If you are charged with a crime or issued a traffic ticket, you may be ordered to appear in court. Depending on the charges, you may be required to appear several times during a criminal case – for an arraignment, pre-trial conference, hearing, trial, sentencing, or other proceeding. A summons or notice to appear is a court order. If you do not appear as ordered, you have violated the court order and may face serious consequences, even criminal charges.
Criminal Charges Can Result from Failing to Appear
Laws vary from state to state, but if you fail to appear in court when ordered, you could be charged with a crime, including:
- Failure to appear. This is a misdemeanor or a very minor crime and the definition varies from state to state.
- Contempt of court. This is the crime of failing to obey a court order and also is a misdemeanor or non-felony crime.
For information on another offense, see Bail Jumping—or Failing to Appear After Bailing Out.
Consequences of Failing to Appear
In addition to charging you with a crime, the court can take various actions if you fail to appear.
- Bench warrant. If you fail to appear in court when ordered, the judge can issue a warrant for your arrest. You could be taken into custody at any time after the warrant is issued. For instance, during a routine traffic stop the police officer can access information about the warrant in the state’s computer system and will take you into custody. In a serious criminal case, the judge also may request that police go to your home or work place to execute the warrant. Once in custody, you may have to stay in jail until a hearing on your failure to appear.
- Jail sentence and fines. A judge can impose a jail sentence or fines if you are found guilty of failure to appear or contempt of court.
- Suspension of your driver’s license. In some states, the judge can order that your driver’s license be suspended once you have failed to appear in court. The suspension will be effective at least until you appear before a judge to address the failure to appear.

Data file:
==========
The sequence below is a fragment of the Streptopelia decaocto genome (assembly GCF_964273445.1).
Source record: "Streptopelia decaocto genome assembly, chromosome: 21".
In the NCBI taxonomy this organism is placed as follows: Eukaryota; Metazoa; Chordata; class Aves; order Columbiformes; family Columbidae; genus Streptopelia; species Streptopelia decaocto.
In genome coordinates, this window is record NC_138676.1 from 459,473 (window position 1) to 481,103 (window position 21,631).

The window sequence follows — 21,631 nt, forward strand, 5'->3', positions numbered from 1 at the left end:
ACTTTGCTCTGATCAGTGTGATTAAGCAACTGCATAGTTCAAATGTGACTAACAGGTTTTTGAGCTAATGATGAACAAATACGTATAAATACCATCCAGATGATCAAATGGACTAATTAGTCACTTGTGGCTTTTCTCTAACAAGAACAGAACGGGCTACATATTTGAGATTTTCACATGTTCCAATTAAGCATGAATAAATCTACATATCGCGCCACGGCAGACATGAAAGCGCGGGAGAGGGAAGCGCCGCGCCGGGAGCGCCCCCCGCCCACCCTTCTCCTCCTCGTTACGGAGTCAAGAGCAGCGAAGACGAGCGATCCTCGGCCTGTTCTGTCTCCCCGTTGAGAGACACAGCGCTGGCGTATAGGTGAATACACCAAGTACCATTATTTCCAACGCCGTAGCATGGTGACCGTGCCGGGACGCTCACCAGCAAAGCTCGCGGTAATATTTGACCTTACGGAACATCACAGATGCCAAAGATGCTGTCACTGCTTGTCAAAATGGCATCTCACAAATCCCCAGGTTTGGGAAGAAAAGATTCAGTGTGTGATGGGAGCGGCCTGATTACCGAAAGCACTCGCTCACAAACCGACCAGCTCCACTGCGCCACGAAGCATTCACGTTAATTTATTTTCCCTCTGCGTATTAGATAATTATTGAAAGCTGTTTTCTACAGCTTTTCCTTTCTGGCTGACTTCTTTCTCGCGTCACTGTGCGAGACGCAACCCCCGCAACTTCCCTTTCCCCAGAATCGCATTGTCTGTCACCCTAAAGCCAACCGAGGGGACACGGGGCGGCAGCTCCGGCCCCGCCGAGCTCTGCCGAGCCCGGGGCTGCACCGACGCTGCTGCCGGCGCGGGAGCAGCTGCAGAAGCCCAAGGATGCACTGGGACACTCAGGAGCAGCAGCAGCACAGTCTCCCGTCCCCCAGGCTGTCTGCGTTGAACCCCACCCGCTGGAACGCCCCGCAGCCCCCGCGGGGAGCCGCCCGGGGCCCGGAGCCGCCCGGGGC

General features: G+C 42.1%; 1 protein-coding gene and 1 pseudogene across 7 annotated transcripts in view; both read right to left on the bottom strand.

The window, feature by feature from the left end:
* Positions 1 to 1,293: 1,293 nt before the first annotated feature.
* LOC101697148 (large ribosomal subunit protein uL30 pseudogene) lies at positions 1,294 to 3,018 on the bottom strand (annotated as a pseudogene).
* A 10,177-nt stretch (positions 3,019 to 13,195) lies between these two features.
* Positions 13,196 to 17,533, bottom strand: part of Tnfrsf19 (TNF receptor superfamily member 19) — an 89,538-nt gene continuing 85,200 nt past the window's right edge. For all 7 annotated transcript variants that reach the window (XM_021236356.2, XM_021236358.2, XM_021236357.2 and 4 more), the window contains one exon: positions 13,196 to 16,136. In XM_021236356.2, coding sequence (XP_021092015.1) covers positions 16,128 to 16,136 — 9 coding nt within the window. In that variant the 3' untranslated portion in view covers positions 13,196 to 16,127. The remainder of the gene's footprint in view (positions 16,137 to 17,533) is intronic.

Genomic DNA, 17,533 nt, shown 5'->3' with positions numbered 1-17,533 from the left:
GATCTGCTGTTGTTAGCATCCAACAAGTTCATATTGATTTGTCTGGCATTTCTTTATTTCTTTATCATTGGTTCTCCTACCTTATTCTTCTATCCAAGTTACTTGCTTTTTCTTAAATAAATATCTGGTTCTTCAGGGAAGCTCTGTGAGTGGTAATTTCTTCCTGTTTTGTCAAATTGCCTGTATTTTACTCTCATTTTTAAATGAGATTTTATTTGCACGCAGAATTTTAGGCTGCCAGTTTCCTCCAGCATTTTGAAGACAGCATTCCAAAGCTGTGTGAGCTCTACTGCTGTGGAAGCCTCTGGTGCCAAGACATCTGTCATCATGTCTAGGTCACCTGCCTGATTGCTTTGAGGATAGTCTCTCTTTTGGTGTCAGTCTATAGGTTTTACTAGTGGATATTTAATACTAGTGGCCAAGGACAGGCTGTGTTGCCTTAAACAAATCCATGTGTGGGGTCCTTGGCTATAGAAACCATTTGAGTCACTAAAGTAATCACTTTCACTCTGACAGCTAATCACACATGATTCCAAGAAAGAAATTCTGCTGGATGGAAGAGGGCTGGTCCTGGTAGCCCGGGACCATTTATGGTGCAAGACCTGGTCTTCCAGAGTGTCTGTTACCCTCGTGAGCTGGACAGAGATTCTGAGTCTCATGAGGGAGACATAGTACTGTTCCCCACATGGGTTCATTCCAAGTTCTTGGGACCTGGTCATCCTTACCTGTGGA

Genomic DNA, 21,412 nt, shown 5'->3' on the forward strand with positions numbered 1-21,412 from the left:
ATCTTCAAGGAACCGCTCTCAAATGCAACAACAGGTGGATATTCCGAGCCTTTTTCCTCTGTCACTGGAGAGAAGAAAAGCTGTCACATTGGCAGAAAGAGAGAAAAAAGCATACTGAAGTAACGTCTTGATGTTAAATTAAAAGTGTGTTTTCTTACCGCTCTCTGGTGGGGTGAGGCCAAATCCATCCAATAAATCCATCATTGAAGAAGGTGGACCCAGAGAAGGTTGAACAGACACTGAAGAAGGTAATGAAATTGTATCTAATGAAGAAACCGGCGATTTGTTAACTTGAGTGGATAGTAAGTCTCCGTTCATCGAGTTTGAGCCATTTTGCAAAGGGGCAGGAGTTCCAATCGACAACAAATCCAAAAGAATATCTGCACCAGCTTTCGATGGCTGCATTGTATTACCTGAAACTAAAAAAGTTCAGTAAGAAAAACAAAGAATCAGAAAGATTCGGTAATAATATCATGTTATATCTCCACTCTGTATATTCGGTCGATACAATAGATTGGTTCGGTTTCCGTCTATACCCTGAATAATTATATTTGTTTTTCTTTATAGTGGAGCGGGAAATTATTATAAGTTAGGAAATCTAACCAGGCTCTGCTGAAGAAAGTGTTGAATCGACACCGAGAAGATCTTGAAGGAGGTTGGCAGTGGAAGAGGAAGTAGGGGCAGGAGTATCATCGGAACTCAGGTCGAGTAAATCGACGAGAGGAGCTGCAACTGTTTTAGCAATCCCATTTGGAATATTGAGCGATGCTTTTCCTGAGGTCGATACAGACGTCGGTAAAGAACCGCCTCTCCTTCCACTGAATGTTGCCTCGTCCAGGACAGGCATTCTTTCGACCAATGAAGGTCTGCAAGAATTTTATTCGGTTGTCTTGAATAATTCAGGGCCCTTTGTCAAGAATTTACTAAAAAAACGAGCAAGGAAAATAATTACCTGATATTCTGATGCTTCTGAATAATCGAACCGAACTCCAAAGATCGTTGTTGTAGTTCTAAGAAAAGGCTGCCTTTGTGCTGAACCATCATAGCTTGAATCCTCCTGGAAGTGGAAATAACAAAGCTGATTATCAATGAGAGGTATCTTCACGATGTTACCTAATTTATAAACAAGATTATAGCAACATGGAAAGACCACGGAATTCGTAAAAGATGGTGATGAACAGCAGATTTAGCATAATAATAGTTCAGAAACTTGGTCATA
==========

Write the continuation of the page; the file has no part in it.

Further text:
- Bond revocation or change in conditions of release. If the court previously did not require you to post a bond and released you on your own recognizance, the judge could change your conditions of release by imposing a bond – requiring that you deposit money with the court in order to be released from custody while your case is pending. If you posted bond in your criminal case, the judge could increase your bond. In any case, the judge could require that you stay in jail until your case is completed.
Defenses to Failing to Appear
In order to find that you have failed to appear, the court must determine that you had proper notice and willfully did not appear.
Notice to appear
If the proper procedure is notice by mail, the court is only required to mail notice to your address in the court records or to your attorney. If you are not represented by an attorney, such as in a traffic case, it is your responsibility to keep the court informed of your address. If your address changes and you do not receive notice because you did not inform the court of your new address, this will not excuse your to failure to appear.
Was the failure to appear willful?
If circumstances beyond your control kept you from appearing in court such as serious illness, an accident, or a natural disaster, this may be a defense to a charge of failure to appear.
Witnesses Who Fail to Appear in Court
If you are not a defendant in a criminal or traffic case but are required to appear in court as a witness or for some other purpose, you also must follow the order to appear. If you do not show up as ordered, you also will be at risk of being charged with failure to appear or criminal contempt and the court can issue a bench warrant for your arrest.
Consult an Attorney
Whatever the reason, if you did not appear as required for a court hearing or other proceeding, you should consult with an attorney as soon as possible. An attorney will know the law in your state or community regarding failure to appear and can assist and advise you in how to proceed. In particular, the attorney can represent you in a hearing before the judge to address the failure to appear.